- Taken as a whole, is without serious literary, artistic, political, or scientific value for minors.”
Penalties for Juveniles Accused of Sexting in Florida
Penalties for knowing or reasonably knowing that he or she was transmitting “child pornography,” as defined in s. 847.001, to another person in Florida or in another jurisdiction commits a felony of the third degree, punishable by up to five years in Florida State Prison.
On the other hand, the penalties for for children charged with sexting crimes prosecuted under Florida Statute 847.0141 depend on the number of prior offenses including:
- a first offense is consdiered to be a noncriminal violation;
- a second offense is a misdemeanor of the first degree if the violation occurred after the minor has been found to have committed a noncriminal violation for sexting or has satisfied the penalty imposed in lieu of a court appearance; and
- a third offense is a felony of the third degree for a violation that occurs after the minor has been found to have committed a misdemeanor of the first degree for sexting.
First Offenses for Sexting under Florida Statute Section 847.0141
The minor must sign and accept a citation indicating a promise to appear before the juvenile court. In lieu of appearing in court, the minor may complete 8 hours of community service work, pay a $60 civil penalty, or participate in a cyber-safety program if such a program is locally available. The minor must satisfy any penalty within 30 days after receipt of the citation.
Citations for Sexting
A citation issued to a minor under Florida Statute Section 847.0141 must list the following:
- the alleged conduct that constitutes the noncriminal violation;
- the time that the noncriminal violation was committed;
- the facts known to the officer that constitute reasonable cause to believe the violation was committed;
- the specific section of the Florida law violated; and
- the procedures to contest the citation.
If you wish to contest the citation, then contact an experienced criminal defense attorney. We can help you ask the court to determine that the child did not commit this noncriminal violation. We also represent young people after an allegation that they failed to comply with the citation when the court issues a show cause order.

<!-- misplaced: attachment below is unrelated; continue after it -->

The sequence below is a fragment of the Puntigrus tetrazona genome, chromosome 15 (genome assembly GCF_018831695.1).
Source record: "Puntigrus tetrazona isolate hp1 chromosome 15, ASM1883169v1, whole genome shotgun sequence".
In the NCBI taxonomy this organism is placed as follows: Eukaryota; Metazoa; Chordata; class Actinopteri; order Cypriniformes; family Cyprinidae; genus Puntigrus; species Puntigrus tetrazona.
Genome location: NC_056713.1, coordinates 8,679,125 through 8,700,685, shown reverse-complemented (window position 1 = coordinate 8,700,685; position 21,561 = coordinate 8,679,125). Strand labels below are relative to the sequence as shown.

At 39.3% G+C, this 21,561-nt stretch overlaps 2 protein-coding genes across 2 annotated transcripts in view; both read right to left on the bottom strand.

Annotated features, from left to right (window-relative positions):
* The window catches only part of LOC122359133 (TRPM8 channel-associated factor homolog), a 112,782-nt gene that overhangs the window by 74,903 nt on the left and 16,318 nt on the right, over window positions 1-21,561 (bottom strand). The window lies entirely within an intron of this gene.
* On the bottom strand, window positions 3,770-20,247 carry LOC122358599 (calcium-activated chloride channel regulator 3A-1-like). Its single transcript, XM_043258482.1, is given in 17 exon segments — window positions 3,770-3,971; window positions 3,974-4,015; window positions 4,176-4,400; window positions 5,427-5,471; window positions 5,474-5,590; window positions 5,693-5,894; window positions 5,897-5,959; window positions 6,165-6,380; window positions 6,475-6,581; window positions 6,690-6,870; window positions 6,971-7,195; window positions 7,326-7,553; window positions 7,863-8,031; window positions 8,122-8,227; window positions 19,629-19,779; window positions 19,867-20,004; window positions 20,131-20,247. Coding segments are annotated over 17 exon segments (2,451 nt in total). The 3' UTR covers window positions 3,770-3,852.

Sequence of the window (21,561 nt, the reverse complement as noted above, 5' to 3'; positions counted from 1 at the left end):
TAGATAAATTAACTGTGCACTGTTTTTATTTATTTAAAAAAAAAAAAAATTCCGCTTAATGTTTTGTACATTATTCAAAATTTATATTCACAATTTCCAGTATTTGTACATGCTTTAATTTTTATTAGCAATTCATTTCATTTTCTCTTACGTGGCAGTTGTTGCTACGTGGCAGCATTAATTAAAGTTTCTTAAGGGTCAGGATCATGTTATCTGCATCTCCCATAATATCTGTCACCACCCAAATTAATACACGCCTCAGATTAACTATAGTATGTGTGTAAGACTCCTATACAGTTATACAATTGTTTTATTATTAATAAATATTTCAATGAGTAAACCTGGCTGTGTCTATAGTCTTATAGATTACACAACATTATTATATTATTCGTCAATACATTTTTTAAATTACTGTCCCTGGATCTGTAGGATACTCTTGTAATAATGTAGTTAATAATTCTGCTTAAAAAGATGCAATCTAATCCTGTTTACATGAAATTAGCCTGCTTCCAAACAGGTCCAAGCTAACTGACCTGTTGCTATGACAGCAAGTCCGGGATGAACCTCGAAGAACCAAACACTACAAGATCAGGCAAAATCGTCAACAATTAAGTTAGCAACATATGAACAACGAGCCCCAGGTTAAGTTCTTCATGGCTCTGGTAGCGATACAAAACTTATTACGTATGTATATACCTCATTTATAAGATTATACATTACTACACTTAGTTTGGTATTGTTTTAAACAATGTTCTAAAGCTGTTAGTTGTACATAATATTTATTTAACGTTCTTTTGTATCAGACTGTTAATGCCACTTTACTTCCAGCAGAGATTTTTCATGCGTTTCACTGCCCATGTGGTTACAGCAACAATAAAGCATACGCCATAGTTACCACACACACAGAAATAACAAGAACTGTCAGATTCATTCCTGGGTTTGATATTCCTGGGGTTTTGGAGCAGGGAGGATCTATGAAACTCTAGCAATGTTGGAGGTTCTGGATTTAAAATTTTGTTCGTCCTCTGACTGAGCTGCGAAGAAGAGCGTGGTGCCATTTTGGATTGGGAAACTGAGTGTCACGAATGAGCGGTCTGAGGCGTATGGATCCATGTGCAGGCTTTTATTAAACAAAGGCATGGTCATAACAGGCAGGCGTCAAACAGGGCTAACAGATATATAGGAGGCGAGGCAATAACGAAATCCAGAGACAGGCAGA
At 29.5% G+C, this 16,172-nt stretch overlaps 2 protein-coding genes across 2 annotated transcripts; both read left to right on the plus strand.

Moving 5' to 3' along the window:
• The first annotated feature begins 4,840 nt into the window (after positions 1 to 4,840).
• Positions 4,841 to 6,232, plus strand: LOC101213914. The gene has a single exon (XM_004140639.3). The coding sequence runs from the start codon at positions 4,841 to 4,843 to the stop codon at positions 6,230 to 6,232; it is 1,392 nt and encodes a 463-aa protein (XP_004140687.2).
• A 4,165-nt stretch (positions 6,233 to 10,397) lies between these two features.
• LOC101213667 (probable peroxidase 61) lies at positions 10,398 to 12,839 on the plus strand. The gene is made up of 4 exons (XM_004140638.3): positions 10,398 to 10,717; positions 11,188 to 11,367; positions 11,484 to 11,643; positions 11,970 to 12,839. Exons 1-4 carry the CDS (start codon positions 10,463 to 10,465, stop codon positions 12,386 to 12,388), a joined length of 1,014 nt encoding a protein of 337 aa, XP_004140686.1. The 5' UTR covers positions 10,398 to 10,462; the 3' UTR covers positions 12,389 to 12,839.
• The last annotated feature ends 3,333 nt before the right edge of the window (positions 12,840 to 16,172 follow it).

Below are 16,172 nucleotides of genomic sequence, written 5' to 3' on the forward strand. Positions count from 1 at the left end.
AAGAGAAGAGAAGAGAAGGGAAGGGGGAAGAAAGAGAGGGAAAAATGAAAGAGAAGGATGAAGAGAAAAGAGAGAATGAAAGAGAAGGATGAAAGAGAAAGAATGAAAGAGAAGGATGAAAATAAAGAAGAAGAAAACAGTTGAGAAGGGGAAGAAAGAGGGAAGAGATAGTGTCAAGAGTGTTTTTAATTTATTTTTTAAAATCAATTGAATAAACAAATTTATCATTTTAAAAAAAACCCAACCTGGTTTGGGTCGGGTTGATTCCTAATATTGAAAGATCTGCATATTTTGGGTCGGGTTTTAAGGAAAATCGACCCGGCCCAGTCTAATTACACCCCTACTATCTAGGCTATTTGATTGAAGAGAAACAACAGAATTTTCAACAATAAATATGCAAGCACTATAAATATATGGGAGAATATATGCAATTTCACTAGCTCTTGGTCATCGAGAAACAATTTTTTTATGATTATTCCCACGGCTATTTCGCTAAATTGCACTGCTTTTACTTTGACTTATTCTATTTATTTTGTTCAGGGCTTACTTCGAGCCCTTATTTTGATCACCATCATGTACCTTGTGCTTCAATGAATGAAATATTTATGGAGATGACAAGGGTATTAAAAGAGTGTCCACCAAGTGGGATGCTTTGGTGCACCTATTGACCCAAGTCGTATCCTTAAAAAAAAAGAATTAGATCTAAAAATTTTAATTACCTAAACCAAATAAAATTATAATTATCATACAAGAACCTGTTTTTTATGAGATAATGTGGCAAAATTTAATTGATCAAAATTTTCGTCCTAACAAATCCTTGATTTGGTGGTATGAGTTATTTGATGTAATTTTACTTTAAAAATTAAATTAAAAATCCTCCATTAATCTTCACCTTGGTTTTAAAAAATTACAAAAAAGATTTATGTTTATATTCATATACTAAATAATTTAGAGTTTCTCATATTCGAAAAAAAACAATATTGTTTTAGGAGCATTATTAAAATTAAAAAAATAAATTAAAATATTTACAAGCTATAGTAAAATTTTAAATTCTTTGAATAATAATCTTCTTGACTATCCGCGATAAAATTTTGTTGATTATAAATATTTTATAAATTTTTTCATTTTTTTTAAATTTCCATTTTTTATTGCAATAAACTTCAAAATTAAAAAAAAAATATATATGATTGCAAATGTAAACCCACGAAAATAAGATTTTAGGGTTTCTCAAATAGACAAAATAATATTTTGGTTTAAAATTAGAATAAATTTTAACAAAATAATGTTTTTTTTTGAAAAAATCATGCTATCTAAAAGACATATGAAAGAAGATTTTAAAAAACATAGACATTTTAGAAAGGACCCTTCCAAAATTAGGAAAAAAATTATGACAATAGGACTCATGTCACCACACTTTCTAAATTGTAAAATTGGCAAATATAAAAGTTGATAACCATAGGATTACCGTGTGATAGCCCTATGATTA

If the court finds the child in “contempt” of the citation, serious consequences can apply, including the court sending the information to the Department of Highway Safety and Motor Vehicles, where the notation will remain on the child’s driving record and will delay the issuance of, or suspend the driver license or driving privilege of, the minor for 30 consecutive days.
Children who engage in such behavior can also be charged with felony offenses for child pornography is the photograph or video that depicts nudity also includes the depiction of sexual conduct or sexual excitement. Additionally, the crime can be charged as stalking under s. 784.048 or cyberharassment (revenge porn).
Jurisdictional Requirements for Sexting Prosecutions
Florida Statute 847.0137, which prohibits the transmission of child pornography through a cell phone, tablet, computer, or another type of electronic device, is not construed to prohibit prosecution of a person in this state or another jurisdiction for a violation of any law of this state, including a law providing for greater penalties than prescribed in this section, for the transmission of child pornography, as defined in s. 847.001, to any person in Florida.
The provisions of this section do not apply to subscription-based transmissions such as list servers.
Defenses to Sexting Allegations under Florida Law
Defenses to sexting crimes exist if the child did not request that the image be sent to their cell phone or other electronic device and they took reasonable steps to report the image to a parent, legal guardian, school official, or member of law enforcement. This defense does not necessarily apply when the minor child transmits or distributes the photograph or video to a third party other than a parent, legal guardian, school official or member of law enforcement.
The statute also limits the number of charges that can be filed. Under Florida Statute 847.0141(2)(a), the distribution or transmission of multiple photographs or videos is considered a single offense if the photographs or videos were transmitted or distributed within the same 24-hour period.
Additionally, under subsection (b), possessing multiple photographs or videos transmitted or distributed by a minor child is a single offense if the photographs or videos were transmitted or distributed by a minor in the same 24-hour period.
This article was last updated on Friday, February 2, 2024.